After his second year of graduate school at Princeton, Richard Feynman faced his oral examinations. Feynman was not yet the famous physicist he would soon become (as his biographer James Gleick put it, “His Feynman aura…was still strictly local”), so he took his preparation seriously.

Feynman drove up to MIT, a campus familiar from his undergraduate years, and a place “where he could be alone.” It’s what he did next that I find interesting.

As Gleick explains:

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Deep Work: Rules for Focused Success in a Distracted World

November 20th, 2015 · 32 comments

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I’m excited to announce my new book, Deep Work: Rules for Focused Success in a Distracted World.

The book will be published on January 5th (though it’s available now for pre-order). In this post, I want to provide you a brief sneak peek.

My Deep Work Mission

If you’ve been reading Study Hacks over the past few years, you’ve witnessed my increasing interest in the topic of deep work, which I define to be the act of focusing without distraction on a cognitively demanding task.

I firmly believe that deep work is like a superpower in our current economy: it enables you to quickly (and deliberately) learn complicated new skills and produce high-value output at a high rate.

Deep work is also an activity that generates a sense of meaning and fulfillment in your professional life. Few come home energized after an afternoon of frenetic e-mail replies, but the same time spent tackling a hard problem in a quiet location can be immensely satisfying.

There’s a reason why the people who impress us most tend to be people who deployed intense focus to make a dent in the universe; c.f., Einstein and Jobs.

Focus is the New I.Q.

Which brings me to my new book…

Deep Work is divided into two parts. The first part is dedicated to making the case for this activity. In particular, I provide evidence that the following hypothesis is true:

The Deep Work Hypothesis.
Deep work is becoming increasingly valuable at the same time that it’s becoming increasingly rare. Therefore, if you cultivate this skill, you’ll thrive.

The second part of the book provides strategies for acting on this reality.

Drawing on my own habits, the habits of other adept deep workers, and reams of relevant science, I describe how to improve your ability to work deeply and how to make deep work a major part of your already busy schedule.

In this second part, you’ll also find detailed elaborations of some of my more well-known ideas on supporting deep work, from time blocking, to fixed-schedule productivity, to depth rituals — in addition to many more tactics that I’m revealing for the first time.

More Information

If you want to learn more about the book, the Amazon page includes the full flap copy as well as the nice endorsements it received from Dan Pink, Seth Godin, Matthew Crawford, Adam Grant, Derek Sivers and Ben Casnocha.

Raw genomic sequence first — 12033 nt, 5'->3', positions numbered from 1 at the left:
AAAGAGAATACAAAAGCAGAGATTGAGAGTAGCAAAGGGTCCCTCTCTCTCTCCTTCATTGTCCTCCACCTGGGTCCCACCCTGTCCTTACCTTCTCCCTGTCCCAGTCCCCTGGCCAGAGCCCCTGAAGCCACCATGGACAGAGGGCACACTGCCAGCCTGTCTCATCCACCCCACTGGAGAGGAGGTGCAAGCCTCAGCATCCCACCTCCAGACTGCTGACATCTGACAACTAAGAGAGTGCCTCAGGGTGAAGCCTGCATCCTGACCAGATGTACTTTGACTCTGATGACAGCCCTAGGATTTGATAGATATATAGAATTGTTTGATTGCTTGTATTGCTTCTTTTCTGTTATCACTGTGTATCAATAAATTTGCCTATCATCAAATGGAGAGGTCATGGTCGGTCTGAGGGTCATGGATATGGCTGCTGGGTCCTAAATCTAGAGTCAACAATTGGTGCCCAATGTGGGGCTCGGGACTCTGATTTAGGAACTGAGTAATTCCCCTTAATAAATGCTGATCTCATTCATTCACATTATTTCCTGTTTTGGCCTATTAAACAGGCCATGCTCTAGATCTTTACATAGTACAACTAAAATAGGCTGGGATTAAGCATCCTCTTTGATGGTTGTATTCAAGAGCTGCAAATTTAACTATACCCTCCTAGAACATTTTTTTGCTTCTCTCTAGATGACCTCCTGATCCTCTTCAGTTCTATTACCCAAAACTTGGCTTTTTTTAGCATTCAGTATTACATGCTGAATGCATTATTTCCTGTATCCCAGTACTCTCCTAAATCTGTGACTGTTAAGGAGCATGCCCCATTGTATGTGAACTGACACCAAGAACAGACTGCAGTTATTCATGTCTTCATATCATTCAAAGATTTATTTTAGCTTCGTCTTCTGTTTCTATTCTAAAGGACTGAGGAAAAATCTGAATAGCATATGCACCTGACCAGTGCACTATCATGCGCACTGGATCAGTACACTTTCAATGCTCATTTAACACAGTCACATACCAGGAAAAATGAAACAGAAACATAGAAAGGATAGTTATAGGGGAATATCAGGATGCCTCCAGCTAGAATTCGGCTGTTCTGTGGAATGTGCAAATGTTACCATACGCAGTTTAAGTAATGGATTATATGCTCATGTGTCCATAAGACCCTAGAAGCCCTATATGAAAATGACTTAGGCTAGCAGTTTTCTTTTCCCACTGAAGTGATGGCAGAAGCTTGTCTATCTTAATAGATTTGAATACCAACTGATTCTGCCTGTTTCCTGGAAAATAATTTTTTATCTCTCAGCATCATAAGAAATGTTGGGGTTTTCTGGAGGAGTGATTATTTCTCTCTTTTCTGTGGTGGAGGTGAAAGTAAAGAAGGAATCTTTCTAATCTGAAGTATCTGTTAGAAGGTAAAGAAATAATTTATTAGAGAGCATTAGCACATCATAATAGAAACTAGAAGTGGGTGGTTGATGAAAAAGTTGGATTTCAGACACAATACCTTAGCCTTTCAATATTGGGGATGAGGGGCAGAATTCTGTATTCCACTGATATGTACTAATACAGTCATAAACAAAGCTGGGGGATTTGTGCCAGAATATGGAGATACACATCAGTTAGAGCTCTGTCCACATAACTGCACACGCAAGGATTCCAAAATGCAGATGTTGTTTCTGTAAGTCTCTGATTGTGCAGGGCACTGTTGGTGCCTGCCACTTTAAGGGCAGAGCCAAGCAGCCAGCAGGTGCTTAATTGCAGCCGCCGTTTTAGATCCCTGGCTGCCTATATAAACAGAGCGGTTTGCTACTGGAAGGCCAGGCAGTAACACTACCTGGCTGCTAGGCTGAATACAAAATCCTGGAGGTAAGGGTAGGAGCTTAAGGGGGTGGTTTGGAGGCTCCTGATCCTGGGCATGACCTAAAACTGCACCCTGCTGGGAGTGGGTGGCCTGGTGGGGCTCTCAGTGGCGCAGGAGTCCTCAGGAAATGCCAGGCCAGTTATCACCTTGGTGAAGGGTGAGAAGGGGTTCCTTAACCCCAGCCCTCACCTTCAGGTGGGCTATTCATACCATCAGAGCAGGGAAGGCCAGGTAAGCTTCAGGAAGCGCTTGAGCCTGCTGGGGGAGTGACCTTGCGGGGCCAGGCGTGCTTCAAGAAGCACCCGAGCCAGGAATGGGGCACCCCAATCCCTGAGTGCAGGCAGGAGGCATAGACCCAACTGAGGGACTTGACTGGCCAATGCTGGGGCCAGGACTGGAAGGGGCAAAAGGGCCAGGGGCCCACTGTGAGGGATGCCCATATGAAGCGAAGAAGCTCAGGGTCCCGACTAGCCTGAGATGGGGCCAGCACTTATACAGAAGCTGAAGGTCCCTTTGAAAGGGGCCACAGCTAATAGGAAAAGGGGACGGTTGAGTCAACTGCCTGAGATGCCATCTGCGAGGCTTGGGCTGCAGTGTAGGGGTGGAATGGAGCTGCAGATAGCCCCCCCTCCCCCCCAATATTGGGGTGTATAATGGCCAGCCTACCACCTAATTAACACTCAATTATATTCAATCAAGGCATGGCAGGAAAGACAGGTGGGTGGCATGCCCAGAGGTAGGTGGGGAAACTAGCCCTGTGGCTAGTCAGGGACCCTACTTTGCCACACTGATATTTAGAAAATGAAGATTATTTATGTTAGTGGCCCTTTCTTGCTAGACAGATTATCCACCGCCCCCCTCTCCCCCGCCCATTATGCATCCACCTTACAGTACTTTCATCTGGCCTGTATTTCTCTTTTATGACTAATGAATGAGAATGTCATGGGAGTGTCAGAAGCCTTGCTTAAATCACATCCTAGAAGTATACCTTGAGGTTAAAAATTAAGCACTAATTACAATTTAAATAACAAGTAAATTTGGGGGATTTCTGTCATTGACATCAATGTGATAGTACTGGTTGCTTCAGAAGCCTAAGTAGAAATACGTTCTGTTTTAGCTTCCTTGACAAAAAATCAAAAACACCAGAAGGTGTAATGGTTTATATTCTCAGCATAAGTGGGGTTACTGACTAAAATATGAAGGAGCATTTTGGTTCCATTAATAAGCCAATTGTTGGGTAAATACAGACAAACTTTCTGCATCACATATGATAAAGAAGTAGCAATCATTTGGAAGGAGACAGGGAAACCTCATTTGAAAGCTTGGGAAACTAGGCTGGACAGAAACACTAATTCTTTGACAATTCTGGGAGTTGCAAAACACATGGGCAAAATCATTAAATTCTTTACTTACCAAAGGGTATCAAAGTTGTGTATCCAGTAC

You can also read this extended excerpt on Medium that discusses how a star professor uses deep work to dominate his field.

The book will be released on January 5th but is available for pre-order today on Amazon and Barnes and Noble.

Shonda Rhimes Doesn’t Check E-mail After 7 pm

November 17th, 2015 · 11 comments

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A Fellow Dartmouth Alum Discusses E-mail

Not long into a recent Fresh Air interview with Shonda Rhimes, Terry Gross brings up the last subject you might expect: e-mail habits.

Rhimes, it turns out, has the following signature appended to all her e-mails:

I don’t read work e-mails after 7 pm or on weekends, and if you work for me, may I suggest you put down your phone?

Gross and Rhimes discussed the details and implications of this e-mail habit for over four minutes, which is more than a tenth of the entire interview.

Listening to this exchange, I was struck by three points which I think speak to some of the larger issues surrounding work and distraction in a digital age…

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Richard Feynman’s Deliberate Genius

November 9th, 2015 · 24 comments

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Gleick’s Genius

I’m currently re-reading Genius, James Gleick’s celebrated biography of physicist Richard Feynman.

I was particularly drawn to the opening chapters on Feynman’s childhood in Far Rockaway, Queens. It’s tempting when encountering a brilliant mind like Feynman’s to resort to cognitive hagiography in which the future Nobel laureate entered the world already solving field equations.

But Gleick, whose research skills are an equal match for his writing ability, uncovered a more interesting origin tale…

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Spend More Time Managing Your Time

November 3rd, 2015 · 46 comments

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Making Time for Time

Something organized people don’t often talk about is how much time they spend organizing their time.

I think this is a shame.

The past half-decade has seen a trend in (online) time management discussions toward simplification. It’s now accepted by many that it’s enough to jot down each morning a couple “most important tasks” of the day on an index card, and if you get those done, consider your day a success.

Think about this for a moment. This belief essentially cedes the majority of your working hours over to meetings separated by bursts of non-productive inbox shuffling and web surfing.

I for one am not yet willing to give up so many hours, as doing so would significantly reduce what I’m able to accomplish in the typical week. Which brings me back to time spent organizing time…